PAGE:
The Daily News supports Galveston County’s $80 million bond proposition and encourages voters to choose “Yes” on Nov. 7.
There are many reasons for that support, not the least of which is the fact the editors have in the past criticized county commissioners for reluctance to spend local money on worthy public projects. We argued the commissioner’s court had been inclined not to do anything unless it could be paid for with state or federal dollars.
This bond proposition puts that criticism to rest.
This bond proposition is the first since November 2008. That proposition was for $145 million, which voters approved.
Almost 10 years have passed since that election and the county has grown by at least 13 percent, from about 290,000 to almost 330,000.
That alone justifies the modest bond county commissioners propose.
We support the proposal for what it would achieve, as well.
Most of the money, $56 million, would be earmarked for road projects both in the unincorporated county and in cities in the county. The county has said it would commit $5 million to the Pelican Island Bridge project, for example. That’s a project of regional importance because it would allow for economic development and job creation on Pelican Island.
The county also would use $5 million as matching funds to leverage more money for Texas Department of Transportation projects, according to county documents.
Under the proposed bond, cities across the county would receive about $40 million for road projects such as improvements to state Highway 96 and state Highway 3 in League City and 23rd Street in Galveston, Commissioner Ken Clark told The Daily News.
Those projects were selected by city staffers and local governments after a request from County Judge Mark Henry for cities to weigh in on projects.
Traffic and mobility always top the lists of things residents want improved because traffic and mobility are always a problem in places where the population is growing. That sort of spending is just inevitable.
Another $18 million of the bond proceeds would be spent to improve county facilities, including $6.4 million for the medical examiner’s office, which is aging and too small; $2.7 million to update the League City Annex; and $1.7 million for the Bacliff Justice of the Peace building and a community center, according to the county.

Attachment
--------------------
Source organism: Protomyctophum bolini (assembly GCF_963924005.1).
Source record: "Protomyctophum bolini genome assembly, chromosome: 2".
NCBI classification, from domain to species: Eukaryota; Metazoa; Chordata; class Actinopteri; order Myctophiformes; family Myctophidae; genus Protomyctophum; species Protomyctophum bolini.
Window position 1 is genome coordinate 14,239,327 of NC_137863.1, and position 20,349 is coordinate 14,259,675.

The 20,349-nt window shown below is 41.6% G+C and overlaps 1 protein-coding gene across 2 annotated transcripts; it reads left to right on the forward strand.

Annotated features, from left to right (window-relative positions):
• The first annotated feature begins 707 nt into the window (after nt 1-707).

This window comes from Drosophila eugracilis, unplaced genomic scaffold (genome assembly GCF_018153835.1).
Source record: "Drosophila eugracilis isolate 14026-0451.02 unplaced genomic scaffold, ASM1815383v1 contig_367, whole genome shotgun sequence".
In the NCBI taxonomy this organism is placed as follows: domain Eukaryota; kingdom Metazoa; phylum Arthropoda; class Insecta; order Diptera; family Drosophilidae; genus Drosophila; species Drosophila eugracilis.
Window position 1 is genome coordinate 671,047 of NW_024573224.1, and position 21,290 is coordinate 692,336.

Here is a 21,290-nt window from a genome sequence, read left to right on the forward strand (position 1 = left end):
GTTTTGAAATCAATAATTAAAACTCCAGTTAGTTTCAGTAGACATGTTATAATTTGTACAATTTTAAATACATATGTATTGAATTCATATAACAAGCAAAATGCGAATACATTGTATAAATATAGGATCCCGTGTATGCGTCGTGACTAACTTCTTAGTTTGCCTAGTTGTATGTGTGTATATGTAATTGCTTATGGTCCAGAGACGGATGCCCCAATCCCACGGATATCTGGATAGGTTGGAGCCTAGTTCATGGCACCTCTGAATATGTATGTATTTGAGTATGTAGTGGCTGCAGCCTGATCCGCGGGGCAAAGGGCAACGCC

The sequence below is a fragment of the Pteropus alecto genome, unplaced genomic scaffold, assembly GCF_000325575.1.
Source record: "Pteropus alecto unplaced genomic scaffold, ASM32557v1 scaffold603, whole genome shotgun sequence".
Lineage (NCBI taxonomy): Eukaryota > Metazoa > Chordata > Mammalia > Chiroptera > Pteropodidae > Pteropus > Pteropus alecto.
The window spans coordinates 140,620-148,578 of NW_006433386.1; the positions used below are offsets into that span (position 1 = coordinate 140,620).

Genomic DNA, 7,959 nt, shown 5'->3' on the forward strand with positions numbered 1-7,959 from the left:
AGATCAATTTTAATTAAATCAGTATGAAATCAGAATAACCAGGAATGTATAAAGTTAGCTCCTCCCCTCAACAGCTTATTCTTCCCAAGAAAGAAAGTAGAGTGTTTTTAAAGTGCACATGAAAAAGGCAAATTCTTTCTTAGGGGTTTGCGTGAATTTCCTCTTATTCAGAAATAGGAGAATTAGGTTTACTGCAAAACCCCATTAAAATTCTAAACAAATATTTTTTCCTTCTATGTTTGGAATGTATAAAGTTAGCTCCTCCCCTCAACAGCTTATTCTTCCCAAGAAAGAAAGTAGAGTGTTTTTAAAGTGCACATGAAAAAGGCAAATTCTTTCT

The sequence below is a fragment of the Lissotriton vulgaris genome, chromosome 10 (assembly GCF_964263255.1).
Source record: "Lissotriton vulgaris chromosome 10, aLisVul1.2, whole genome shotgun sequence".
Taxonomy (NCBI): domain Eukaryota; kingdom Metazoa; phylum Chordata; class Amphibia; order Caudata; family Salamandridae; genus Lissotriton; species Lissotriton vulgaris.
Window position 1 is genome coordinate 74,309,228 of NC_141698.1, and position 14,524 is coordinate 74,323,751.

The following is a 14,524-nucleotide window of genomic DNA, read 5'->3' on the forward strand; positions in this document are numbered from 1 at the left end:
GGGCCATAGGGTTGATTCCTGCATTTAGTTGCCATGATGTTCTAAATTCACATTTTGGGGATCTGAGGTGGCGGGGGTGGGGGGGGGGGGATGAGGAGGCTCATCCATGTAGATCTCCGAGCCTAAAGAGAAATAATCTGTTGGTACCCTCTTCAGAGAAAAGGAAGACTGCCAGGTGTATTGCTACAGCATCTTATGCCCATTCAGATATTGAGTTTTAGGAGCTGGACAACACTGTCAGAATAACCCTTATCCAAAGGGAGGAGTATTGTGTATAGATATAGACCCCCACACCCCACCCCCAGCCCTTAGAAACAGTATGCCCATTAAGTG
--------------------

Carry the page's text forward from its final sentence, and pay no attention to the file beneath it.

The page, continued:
Plans are to spend $6 million on drainage improvements. Like spending on traffic and mobility, that’s an area that always will need improvement. It’s also true, as commissioners have pointed out, that the spending on some road improvement projects also will improve drainage.
Commissioners think that servicing the bond debt won’t require a tax increase to county residents because of expected growth in the county’s tax base, which would bring in more tax revenue at the same rate, Clark said.
But without the expected growth, an owner of a $200,000 home would pay about $23 a year more in county taxes in 2019 based on 2017 assessed values, Clark said.
Commissioners argue the bond is needed to pay for repairs and new projects in the growing county. The general fund can’t cover the repairs needed and a bond forces future residents to contribute to the improvements they will benefit from, commissioners said.
“If we don’t spend money on improving and maintaining our roads, it affects all of us and our quality of life,” Clark said.
“These are expensive items that will last for 30 to 50 years,” Henry said. “The concept of a bond to me is it’s a little unfair to ask all the people who live here now for the capital improvements. The people who live here for the next 30 years, should help pay for the projects.”
Projects to be funded with the bond are appropriate and the amount is reasonable. Voters should support the proposition.
Early voting for the bond begins Monday. Election Day is Nov. 7.
• Michael A. Smith